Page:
League of Un-Nations – A campaign world I’ll never create about nations that don’t exist

Some notes on a modern action/espionage/conspiracy campaign I’ll never get around to creating.

League of Un-Nations

Throughout history, there have been proposed nations that have never come into existence. For the most part, these are curious corners of history, only of interest to historians. Until now…

Across the globe, there has been a wave of acts of sabotage, assassinations, or even more inexplicable crimes. At first, they were blamed on criminals, terrorists, or other known actors. It soon became clear they followed no known pattern or motive.

The few perpetrators who were captured and interrogated, seemed to have no background, or official records. They were essentially ghosts. They claimed to be from nations that do not, and never have existed.

It took a while, but eventually the truth was accepted. Agents of nations that never existed were somehow infiltrating our reality, and trying to change it for their own purposes. It is assumed, but not known for certain, that they are trying to alter our world to make it more likely their nation could come into being. They’re commonly referred to as Un-nations.

Most governments have agreed to keep this information from the public to avoid a panic, but the rumors are starting to spread.

Intelligence agencies have managed to piece together bits of information about the various Un-nations. They each have different agendas, but their end goal is the same; modifying our reality to make it more likely their potential nations come into existence.

It’s believed that sometimes these various Un-nations work together, while at other times they are actively hostile to one another.

Known Un-Nations

Most of these are based on actual proposed nations. Wikipedia – https://en.wikipedia.org/wiki/Category:Proposed_countries

The Golden Circle: A slave holding aristocracy controlling most of southern North America and the Caribbean.
The Intermarium: Central European Polish-Lithuanian commonwealth.
Grand Columbia: An empire consisting of most of Central and South America, all former Spanish possessions.
North American Technate: A technocratic Science-Republic controlling all of North America.
Imperial Federation: A global federal union of former British colonies.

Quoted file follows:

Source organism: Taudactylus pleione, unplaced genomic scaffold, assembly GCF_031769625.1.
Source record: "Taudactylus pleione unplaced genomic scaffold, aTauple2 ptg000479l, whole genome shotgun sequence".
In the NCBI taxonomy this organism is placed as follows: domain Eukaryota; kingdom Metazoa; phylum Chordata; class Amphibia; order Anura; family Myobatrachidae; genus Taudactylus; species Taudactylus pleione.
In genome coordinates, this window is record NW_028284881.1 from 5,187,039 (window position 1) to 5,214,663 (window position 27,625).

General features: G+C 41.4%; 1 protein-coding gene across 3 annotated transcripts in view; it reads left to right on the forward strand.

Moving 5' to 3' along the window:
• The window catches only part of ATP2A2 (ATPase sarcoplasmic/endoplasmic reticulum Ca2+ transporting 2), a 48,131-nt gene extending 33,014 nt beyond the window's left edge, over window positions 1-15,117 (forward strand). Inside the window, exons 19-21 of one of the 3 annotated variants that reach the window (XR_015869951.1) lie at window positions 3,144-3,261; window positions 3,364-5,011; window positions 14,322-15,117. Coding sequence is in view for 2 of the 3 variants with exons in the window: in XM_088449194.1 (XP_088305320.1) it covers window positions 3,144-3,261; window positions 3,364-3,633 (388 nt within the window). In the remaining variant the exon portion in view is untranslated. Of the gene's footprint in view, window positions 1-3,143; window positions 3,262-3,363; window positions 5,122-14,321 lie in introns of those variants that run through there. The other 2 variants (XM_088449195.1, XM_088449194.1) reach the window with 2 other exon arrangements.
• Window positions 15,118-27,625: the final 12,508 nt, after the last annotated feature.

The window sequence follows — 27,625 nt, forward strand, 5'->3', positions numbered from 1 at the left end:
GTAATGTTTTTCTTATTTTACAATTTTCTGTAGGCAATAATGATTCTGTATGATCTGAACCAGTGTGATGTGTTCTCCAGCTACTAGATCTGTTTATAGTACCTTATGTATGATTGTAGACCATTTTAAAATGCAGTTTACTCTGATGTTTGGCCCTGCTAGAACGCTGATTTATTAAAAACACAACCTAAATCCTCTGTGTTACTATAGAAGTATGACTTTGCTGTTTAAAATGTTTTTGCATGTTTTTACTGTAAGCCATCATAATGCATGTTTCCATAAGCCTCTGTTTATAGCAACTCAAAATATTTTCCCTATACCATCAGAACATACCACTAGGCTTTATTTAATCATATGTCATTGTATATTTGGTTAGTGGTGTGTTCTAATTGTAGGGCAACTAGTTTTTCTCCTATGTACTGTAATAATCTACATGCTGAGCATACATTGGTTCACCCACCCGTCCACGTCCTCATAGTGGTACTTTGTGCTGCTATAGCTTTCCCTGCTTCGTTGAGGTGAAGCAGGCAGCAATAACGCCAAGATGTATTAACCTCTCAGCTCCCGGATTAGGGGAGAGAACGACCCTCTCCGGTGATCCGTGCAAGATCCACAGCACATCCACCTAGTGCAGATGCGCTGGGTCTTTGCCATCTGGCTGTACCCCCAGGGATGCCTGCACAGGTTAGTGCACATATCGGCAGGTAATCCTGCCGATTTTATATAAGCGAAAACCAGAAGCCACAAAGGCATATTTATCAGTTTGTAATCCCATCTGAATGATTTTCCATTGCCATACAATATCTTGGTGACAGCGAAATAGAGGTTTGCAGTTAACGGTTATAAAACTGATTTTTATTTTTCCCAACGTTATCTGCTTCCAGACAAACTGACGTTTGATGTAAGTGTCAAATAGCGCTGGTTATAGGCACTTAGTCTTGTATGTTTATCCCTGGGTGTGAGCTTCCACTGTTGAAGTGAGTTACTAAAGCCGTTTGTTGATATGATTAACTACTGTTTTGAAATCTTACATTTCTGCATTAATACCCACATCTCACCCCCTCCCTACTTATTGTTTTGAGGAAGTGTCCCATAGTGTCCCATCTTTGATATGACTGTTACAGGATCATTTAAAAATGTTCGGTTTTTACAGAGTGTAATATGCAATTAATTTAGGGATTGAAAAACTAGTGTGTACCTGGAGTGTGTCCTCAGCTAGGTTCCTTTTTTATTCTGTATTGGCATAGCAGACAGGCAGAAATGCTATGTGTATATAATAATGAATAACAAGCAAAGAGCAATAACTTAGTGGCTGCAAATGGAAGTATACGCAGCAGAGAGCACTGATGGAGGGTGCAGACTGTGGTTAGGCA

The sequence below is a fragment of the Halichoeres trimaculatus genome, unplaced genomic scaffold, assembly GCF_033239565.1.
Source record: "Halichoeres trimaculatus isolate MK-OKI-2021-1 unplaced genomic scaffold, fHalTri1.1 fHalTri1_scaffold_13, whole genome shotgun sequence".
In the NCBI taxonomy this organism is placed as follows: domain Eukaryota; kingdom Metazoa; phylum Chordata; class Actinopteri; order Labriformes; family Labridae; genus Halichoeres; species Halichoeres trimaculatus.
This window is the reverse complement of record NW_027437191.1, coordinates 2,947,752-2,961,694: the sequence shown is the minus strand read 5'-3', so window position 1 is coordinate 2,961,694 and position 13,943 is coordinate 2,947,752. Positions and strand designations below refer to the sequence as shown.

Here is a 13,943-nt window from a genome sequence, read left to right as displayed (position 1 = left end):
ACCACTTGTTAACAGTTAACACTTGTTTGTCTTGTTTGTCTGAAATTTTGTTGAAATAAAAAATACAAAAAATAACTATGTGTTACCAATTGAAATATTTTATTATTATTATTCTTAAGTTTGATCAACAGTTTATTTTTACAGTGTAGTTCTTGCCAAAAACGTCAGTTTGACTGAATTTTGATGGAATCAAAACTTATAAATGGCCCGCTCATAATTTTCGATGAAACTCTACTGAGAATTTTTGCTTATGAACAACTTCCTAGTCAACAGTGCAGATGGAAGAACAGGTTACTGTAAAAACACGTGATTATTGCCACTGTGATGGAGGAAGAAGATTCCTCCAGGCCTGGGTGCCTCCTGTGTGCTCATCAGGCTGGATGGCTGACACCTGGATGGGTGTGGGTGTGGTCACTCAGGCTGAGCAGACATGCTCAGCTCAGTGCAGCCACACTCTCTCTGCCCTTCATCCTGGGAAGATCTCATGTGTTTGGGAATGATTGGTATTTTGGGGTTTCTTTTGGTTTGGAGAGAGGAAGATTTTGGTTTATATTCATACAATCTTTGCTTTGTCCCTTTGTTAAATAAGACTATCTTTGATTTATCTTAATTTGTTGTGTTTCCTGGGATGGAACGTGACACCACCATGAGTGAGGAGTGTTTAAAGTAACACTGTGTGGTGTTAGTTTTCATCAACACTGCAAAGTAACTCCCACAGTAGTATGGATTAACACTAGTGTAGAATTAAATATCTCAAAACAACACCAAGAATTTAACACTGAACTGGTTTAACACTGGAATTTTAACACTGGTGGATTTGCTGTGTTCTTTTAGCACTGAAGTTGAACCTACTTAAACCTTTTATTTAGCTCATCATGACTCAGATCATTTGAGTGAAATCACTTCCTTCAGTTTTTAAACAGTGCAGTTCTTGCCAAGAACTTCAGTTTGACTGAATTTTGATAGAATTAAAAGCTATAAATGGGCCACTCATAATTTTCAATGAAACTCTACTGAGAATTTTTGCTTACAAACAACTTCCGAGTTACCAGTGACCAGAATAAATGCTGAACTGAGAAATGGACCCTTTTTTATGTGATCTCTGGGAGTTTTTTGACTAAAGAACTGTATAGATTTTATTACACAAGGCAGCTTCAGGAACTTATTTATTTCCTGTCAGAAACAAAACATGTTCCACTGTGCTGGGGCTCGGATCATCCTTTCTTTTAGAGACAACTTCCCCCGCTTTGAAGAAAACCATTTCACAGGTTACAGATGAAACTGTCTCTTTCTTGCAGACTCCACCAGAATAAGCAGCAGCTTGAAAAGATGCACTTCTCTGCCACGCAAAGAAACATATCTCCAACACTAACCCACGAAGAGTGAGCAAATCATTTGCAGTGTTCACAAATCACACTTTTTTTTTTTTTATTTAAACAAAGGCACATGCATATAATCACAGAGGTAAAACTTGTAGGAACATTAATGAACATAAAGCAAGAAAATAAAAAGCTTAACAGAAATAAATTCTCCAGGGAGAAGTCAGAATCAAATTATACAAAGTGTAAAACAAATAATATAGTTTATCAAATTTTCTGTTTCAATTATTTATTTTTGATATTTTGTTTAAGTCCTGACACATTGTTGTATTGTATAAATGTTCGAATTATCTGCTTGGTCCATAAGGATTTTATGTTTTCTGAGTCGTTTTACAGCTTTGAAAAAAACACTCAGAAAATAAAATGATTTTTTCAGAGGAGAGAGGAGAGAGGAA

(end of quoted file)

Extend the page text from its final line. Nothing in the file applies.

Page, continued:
United States of Greater Austria: A central European federation still ruled by the Habsburgs
Grand Duchy of Livonia: A German speaking monarchy, in what is now Estonia and Latvia.
Imperial Greenland: The most mysterious Un-Nation. Nothing is known of them.

What actually happens in the game?

I’m presuming the players are government agents of some kind. They could work for a national government, or perhaps the UN Security Council, say the United Nations Security Council Reality Protection Committee (UNSCRPC)

The characters would be scientists, intelligence agents, scholars, or law enforcement officials. Their goal would be as follows:

  • Discover the nature of the Un-nations.
  • Determine what their intentions are.
  • Stop them from altering reality.

I’m presuming it would primarily be a investigation game, broken up by the occasional action scene.

What system would I use?

I think any modern espionage or mystery based RPG would work. Gumshoe is an obvious choice, but I’m also fond of DoubleZero.

Why I’m not going to create this

The main reason is time. I’ve already got a bunch of other projects I’m working on, and I don’t want to add to the pile.

The second reason is laziness. I’d have to research all of the cultures and histories of these alternate nations, and try to make them plausible. That’s a lot.

The final reason is politics. Any game involving real world nationalisms and separatist movements can be a little dicey. I don’t think RPGs necessarily have to shy away from politics, but using real world ethnicities and political struggles strikes me as insensitive at best.

I’ve deliberately chosen somewhat odd and ill known corners of history for my examples, but I don’t think in a larger setting, I could avoid current day politics.

It’s still a fun idea, and if anyone wants to take crack at it, have at it.

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